Sennheiser’s New $1,300 Earbuds Are the Best I’ve Ever Tried

undefined
Photo: Andrew Liszewski/Gizmodo

It seems like every month companies announce new wireless earbud options that offer improved battery life, better sound, and noise cancellation upgrades that help block out more of the world around you. In just a few short years, Bluetooth earbuds have gone from being bulky and not completely wireless to completely wire-free and small enough to almost disappear in your ears. But every pair of wireless earbuds has one shortcoming: Bluetooth, a wireless protocol that was never really designed for high-quality audio streaming.

Advertisement

The Bluetooth Special Interest Group has promised a new version of the wireless protocol that should fix a lot of its audio quality shortcomings, but it’s not available yet. Bluetooth itself isn’t necessarily bad, it’s a convenient way to wirelessly connect devices at relatively short distances, but it has limited bandwidth, which means that audio, already compressed when streamed across the internet on service like Spotify and Apple Music, has to be further compressed to be delivered to your headphones. Most people are happy to compromise on audio quality for the convenience and comfort that wireless earbuds offer. But for those who refuse to have their music muddled by Bluetooth’s compression algorithms, Sennheiser is not only still producing wired earbuds, it has also just announced its new IE 900 audiophile earbuds that, not surprisingly, sound out of this world. The question is: Are you willing to pay $1,300 for the upgrade?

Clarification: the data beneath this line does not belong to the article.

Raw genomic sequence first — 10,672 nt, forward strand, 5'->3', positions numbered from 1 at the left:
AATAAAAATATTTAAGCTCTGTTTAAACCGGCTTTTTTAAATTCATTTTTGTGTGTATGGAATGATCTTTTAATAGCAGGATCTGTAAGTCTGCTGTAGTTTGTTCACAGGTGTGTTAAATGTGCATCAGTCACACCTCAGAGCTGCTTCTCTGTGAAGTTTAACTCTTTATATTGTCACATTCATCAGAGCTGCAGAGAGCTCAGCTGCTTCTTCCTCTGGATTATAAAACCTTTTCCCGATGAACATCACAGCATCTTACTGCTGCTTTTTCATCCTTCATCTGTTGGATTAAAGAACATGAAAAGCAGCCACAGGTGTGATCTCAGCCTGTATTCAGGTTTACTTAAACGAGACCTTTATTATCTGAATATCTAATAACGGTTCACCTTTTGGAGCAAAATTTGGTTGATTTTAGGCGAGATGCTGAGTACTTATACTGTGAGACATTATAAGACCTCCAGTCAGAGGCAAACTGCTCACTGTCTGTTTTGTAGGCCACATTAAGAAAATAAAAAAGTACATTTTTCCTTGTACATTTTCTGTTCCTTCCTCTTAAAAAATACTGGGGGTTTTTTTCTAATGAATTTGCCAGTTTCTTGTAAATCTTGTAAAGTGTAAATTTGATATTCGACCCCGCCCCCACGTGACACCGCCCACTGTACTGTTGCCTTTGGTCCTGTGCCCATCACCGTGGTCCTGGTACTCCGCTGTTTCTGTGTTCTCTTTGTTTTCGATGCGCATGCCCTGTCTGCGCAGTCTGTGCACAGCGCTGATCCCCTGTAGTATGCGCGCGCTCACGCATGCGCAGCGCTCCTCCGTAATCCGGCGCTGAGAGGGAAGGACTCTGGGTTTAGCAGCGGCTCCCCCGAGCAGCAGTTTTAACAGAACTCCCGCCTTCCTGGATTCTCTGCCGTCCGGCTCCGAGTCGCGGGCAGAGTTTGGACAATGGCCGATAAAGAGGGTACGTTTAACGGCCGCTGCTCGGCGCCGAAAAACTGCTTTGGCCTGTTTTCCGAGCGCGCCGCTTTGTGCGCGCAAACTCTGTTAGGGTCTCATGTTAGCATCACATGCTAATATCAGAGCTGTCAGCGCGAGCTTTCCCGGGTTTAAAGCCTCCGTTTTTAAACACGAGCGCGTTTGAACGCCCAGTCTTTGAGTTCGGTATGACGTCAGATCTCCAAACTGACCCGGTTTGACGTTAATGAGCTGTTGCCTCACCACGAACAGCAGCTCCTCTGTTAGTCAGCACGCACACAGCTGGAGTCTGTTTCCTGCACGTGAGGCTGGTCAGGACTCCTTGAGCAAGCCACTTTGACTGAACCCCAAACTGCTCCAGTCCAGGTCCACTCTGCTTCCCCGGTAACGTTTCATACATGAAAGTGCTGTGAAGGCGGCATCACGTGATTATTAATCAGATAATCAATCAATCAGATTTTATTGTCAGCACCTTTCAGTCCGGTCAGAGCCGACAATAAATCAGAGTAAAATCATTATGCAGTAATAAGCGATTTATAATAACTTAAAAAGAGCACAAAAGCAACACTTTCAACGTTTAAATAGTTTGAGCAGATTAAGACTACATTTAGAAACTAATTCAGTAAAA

undefined
Each IE 900 earbud is milled from a single block of aluminum, inside and out, with the concentric milling marks making for a unique finish.
Photo: Andrew Liszewski/Gizmodo

The most striking feature of the new Sennheiser IE 900 earbuds are what the company is calling its “triple-chamber absorber system,” and it starts with each earbud being milled from a solid block of aluminum. Instead of polishing each earbud to a mirror finish, Sennheiser has instead left the concentric milling marks visible, which creates a very striking finish that screams both “professional-grade” and “sticker shock.”

undefined
An exploded view of the dampening chambers inside the IE 900, as well as the components that make up the new driver Sennheiser developed for them.
Image: Sennheiser

The use of aluminum is strategic, however, as inside each bud are three separate chambers creating a “patented absorber system” that, along with an “acoustic vortex milled into the nozzle,” promises to counter an effect known as auditory masking where higher-frequency sounds at lower volumes are drowned out by louder, lower-frequency sounds. The insides of each IE 900 earbud are designed to absorb some of the energy of those lower frequencies so they’re not as dominant over subtler, higher frequencies, ensuring that the listener hears a proper balance between the two.